Warner makes use of the Lego-like uniformity of airport design: the South Terminal, ‘big as a Nile cataract’, obeys an ‘architecture of modular expansion’ which ‘gave back no message’. The main concourse is ‘made from components rather than structures’; ‘the sensibility of impermanence and lack of faith’ is ‘in every plastic wall and bulkhead’. Warner is fascinated by the strange domesticity of ‘non-places’, and occasionally cranks up the alienation to describe their fixtures – literally, the light fixtures, room numbers and air-conditioning units – with a nouveau roman blankness: ‘Now a series of yellow-and-black signs on light boxes, illuminated from within and suspended at roof level from vertical, chrome bars, gave orientation; the young women obediently lifted their chins, to obey the information upon these signs.’ The most striking passages of the novel are in this clunky yet exoticising register, which inverts the technique of The Sopranos by making the warmth and fluency of the gang seem contained by the proprieties of adulthood. It brings with it a control-tower angle of vision that subtly distorts familiar language: Kylah’s rendition of ‘Away in a Manger’ changes the line after the novel’s title to ‘look down from above’.

The ground-level sphere of the characters is utterly dominated by Manda, who does triple duty as mascot, leader and scapegoat. The novel is largely structured around the provision of scenarios in which the other girls – and the reader – can revel in their irritation with Manda. Ignorant, obnoxious and deluded, she is presented as a dupe of consumerism (her catchphrase is ‘you can’t be yourself without your stuff’) and at times comes uncomfortably close to being a Highland Vicky Pollard. She not only crowds out the other characters (the other Port girls, Kylah and Chell, frankly make up the numbers), but is herself insistently reduced from the outsized brassiness of The Sopranos to a grotesque for whom it is hard to feel anything much. Here she is, having been sent to buy champagne during a bonding binge in the hotel:

Here her mobile phone went and Ava fumbled for it nervily to read the caller identity. ‘Brillient AMANDA’.

An aggressive voice was already there and Ava smiled.

‘Is this French champagne?’

Ava said, ‘What is it?’

‘Ball Ginger.’

‘Bollinger?’

‘Aye. Ball In Jay. They don’t have got nothing else he’s saying.’

‘Is it chilled?’

Ava heard Manda’s voice speak. ‘Got this stuff in coldness?’ Somehow, even down the phone, Ava perceived the assistant’s harassed state.

Whereas The Sopranos took little notice of bystanders, here, seemingly to point up the other girls’ maturity, we are constantly urged to feel mortified about Manda, whose own arrogance and bigotry make her impossible to pity. She swamps the novel without truly inhabiting it, and is nothing like the brazen but canny schoolgirl whose creed was ‘being smart is getting away wi fun and no getting caught.’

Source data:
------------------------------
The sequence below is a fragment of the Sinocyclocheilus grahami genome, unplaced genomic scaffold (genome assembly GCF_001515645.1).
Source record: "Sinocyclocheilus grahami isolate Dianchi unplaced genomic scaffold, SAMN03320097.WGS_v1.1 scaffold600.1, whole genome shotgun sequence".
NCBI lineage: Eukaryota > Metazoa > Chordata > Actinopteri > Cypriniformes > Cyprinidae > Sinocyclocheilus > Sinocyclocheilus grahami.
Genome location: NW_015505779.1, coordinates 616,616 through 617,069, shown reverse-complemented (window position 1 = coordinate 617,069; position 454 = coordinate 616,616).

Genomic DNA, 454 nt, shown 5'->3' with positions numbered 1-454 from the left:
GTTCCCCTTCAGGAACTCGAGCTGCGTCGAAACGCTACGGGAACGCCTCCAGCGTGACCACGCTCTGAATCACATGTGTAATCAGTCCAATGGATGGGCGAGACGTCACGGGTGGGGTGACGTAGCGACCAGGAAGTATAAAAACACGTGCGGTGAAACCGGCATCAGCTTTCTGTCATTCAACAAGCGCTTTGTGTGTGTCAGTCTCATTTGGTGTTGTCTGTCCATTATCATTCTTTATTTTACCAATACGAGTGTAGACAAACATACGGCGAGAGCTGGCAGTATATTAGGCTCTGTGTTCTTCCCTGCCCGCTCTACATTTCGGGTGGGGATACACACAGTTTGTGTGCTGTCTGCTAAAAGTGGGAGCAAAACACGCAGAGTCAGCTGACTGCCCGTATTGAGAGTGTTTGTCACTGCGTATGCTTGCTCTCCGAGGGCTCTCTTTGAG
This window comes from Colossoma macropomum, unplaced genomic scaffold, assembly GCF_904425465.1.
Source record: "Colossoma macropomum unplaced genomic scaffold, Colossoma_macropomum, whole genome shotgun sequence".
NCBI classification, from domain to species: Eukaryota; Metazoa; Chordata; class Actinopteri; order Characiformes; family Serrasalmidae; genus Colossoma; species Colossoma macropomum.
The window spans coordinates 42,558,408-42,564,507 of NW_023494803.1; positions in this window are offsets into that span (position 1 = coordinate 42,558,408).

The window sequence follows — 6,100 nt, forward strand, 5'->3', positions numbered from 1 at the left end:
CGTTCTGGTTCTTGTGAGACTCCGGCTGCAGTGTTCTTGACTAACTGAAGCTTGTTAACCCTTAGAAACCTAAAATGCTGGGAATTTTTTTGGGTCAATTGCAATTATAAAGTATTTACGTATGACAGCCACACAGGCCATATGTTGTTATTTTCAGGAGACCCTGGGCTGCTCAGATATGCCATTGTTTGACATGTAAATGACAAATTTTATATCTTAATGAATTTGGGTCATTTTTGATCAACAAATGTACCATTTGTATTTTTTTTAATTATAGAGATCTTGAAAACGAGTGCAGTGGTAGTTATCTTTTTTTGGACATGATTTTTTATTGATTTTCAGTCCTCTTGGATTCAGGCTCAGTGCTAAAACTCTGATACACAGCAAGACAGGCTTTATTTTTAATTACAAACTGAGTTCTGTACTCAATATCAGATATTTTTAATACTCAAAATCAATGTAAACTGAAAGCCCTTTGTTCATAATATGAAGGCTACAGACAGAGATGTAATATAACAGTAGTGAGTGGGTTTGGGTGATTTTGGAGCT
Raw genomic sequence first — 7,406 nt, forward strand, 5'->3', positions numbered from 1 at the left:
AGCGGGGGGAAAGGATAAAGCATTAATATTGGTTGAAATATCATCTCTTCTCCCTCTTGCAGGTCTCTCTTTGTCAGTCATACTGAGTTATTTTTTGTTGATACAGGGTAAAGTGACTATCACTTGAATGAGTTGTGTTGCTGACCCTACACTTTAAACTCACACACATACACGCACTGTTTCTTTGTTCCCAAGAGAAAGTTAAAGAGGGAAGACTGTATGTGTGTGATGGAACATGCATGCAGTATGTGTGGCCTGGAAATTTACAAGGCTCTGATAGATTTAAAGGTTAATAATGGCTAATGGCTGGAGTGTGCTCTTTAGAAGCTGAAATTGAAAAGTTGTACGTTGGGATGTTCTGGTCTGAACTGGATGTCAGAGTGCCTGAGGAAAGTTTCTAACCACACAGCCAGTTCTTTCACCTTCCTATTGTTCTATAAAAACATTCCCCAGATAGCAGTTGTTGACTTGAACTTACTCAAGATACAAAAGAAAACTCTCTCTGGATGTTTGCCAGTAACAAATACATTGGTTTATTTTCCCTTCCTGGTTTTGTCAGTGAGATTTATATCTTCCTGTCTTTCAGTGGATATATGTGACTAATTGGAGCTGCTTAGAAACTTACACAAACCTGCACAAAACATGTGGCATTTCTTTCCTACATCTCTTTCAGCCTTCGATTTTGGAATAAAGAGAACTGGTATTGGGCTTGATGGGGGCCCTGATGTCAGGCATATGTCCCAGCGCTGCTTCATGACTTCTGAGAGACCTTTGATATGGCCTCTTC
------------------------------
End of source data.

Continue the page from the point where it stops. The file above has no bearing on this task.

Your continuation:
‘Under the flight paths of Heathrow,’ Ballard says, ‘everything is designed for the next five minutes.’ Spending four days in the airport savouring the next five minutes predictably begins to drag, so Warner inserts a lengthy interlude in which the girls, with time to kill after rebooking their Vegas flights for the following day, embark on an Olde Englishe Tourist Experience in the Kent countryside. This excursion foregrounds a deluxe strand of the novel which posits the girls’ airport limbo as an existential parable (all that system and contingency), signalled by an epigraph from The Castle, a few ‘casual’ references to philosophy coursework and clues such as ‘everything in these airport lands was seen through tinted or affected glass, which seemed to magnify, distance or distort the whole world.’ Clocking these hints (it’s hard not to: the tourist site is a castle), the reader encounters a difficulty: how to keep faith with the heart of the novel, the girls’ rudderless blather in a succession of theme pubs and fast-food outlets, while also taking seriously the clever set’s Beckett tattoos and cracks about ‘Lambert & Butler Yeats’. Are we travelling economy with the minimum-wage small-town girls, chatting about Big Brother and bikinis, or upgrading to the section with complimentary Kafka, where the conversation revolves around English architecture and the converging ‘languages of capitalism and pornography’? Warner has laid an ethical trap in daring his readers to take sides in this way. But he gives us no choice: we have to patronise Manda because of the things he makes her say. The book seems earnest in its attempts to rig up a tender, here-come-the-girls esprit de corps which will dissolve these petty divisions, but actually prescribes cocaine, porn and Ball Ginger as democratic levellers.